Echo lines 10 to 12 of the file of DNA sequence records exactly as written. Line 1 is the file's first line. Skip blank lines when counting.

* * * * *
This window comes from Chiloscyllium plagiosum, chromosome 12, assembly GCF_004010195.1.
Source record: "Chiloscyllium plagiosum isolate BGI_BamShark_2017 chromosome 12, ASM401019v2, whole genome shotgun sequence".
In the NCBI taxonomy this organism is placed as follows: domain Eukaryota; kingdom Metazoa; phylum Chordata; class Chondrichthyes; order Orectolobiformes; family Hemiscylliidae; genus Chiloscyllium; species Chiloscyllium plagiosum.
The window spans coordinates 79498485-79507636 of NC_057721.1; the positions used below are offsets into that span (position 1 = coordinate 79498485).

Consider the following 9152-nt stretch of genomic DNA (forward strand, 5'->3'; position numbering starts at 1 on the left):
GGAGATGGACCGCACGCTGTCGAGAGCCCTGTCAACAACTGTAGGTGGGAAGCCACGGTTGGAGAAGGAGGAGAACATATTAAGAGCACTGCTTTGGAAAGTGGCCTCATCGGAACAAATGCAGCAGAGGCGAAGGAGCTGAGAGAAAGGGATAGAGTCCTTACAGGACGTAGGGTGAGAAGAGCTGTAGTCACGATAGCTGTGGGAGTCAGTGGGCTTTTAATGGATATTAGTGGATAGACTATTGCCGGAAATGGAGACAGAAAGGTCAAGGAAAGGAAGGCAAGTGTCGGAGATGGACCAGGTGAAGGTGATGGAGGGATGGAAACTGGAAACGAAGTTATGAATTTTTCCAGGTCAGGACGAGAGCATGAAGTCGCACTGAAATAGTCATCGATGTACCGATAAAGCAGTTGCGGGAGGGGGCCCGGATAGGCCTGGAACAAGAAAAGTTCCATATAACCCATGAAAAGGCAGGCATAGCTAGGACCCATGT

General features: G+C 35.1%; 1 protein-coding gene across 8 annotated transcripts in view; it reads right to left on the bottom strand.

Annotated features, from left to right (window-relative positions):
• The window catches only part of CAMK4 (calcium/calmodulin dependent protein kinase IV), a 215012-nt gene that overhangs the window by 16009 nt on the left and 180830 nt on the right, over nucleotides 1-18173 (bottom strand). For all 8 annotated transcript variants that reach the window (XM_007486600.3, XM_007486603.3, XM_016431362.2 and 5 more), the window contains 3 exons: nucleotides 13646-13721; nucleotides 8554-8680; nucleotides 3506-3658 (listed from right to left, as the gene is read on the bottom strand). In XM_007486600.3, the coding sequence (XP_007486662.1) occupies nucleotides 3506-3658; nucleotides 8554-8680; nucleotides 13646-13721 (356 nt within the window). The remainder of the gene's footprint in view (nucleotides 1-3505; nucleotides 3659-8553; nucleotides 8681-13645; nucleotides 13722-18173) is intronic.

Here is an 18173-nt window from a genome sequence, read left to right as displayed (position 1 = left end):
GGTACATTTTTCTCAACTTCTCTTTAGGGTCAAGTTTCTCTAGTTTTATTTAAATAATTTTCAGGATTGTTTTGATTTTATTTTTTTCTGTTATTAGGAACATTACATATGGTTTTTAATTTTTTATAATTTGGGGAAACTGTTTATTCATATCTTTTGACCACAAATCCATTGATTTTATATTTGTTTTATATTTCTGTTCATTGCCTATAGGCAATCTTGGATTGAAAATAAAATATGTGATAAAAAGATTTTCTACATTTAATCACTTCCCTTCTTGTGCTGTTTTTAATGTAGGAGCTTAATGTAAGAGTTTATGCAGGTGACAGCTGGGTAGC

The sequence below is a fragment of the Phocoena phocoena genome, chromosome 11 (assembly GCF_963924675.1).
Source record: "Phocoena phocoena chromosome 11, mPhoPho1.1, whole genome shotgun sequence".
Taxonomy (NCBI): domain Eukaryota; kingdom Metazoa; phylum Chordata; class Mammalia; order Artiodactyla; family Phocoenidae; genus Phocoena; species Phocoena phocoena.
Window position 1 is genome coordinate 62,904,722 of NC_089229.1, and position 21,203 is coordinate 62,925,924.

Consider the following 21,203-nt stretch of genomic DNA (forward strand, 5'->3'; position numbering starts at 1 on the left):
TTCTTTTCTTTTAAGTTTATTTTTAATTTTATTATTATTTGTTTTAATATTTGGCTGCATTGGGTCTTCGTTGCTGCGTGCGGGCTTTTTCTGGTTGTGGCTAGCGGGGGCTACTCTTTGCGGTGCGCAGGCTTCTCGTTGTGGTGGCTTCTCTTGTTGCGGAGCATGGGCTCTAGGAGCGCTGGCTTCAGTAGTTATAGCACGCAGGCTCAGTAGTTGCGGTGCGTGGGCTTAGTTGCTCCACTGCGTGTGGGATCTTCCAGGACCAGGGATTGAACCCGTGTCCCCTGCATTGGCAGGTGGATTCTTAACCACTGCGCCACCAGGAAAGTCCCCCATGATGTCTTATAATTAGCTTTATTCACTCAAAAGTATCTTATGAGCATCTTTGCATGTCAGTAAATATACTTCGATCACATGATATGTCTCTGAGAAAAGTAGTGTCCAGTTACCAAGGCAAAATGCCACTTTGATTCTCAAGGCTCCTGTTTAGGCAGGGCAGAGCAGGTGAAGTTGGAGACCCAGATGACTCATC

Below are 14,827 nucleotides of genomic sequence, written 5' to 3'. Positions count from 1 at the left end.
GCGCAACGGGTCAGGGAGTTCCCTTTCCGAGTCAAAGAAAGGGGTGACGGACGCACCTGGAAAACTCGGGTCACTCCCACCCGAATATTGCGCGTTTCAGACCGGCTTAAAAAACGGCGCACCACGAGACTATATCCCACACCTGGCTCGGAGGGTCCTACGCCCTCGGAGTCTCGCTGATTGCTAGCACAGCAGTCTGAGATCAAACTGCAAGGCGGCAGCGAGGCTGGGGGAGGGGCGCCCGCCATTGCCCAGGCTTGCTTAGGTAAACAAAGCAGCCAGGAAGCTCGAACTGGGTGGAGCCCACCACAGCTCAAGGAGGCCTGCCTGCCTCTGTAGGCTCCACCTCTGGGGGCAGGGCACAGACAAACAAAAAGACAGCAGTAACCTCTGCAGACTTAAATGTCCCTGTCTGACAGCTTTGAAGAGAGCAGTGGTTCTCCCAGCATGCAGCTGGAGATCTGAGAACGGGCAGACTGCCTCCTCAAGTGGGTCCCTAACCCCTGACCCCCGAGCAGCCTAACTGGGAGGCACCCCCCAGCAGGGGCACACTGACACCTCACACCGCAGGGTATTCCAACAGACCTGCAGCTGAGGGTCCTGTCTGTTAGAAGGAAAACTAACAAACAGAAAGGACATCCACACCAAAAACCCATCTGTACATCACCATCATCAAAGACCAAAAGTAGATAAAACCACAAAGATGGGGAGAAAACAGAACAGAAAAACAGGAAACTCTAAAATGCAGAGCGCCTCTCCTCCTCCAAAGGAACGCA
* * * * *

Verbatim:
Here is an 18173-nt window from a genome sequence, read left to right as displayed (position 1 = left end):
GGTACATTTTTCTCAACTTCTCTTTAGGGTCAAGTTTCTCTAGTTTTATTTAAATAATTTTCAGGATTGTTTTGATTTTATTTTTTTCTGTTATTAGGAACATTACATATGGTTTTTAATTTTTTATAATTTGGGGAAACTGTTTATTCATATCTTTTGACCACAAATCCATTGATTTTATATTTGTTTTATATTTCTGTTCATTGCCTATAGGCAATCTTGGATTGAAAATAAAATATGTGATAAAAAGATTTTCTACATTTAATCACTTCCCTTCTTGTGCTGTTTTTAATGTAGGAGCTTAATGTAAGAGTTTATGCAGGTGACAGCTGGGTAGC

The sequence below is a fragment of the Phocoena phocoena genome, chromosome 11 (assembly GCF_963924675.1).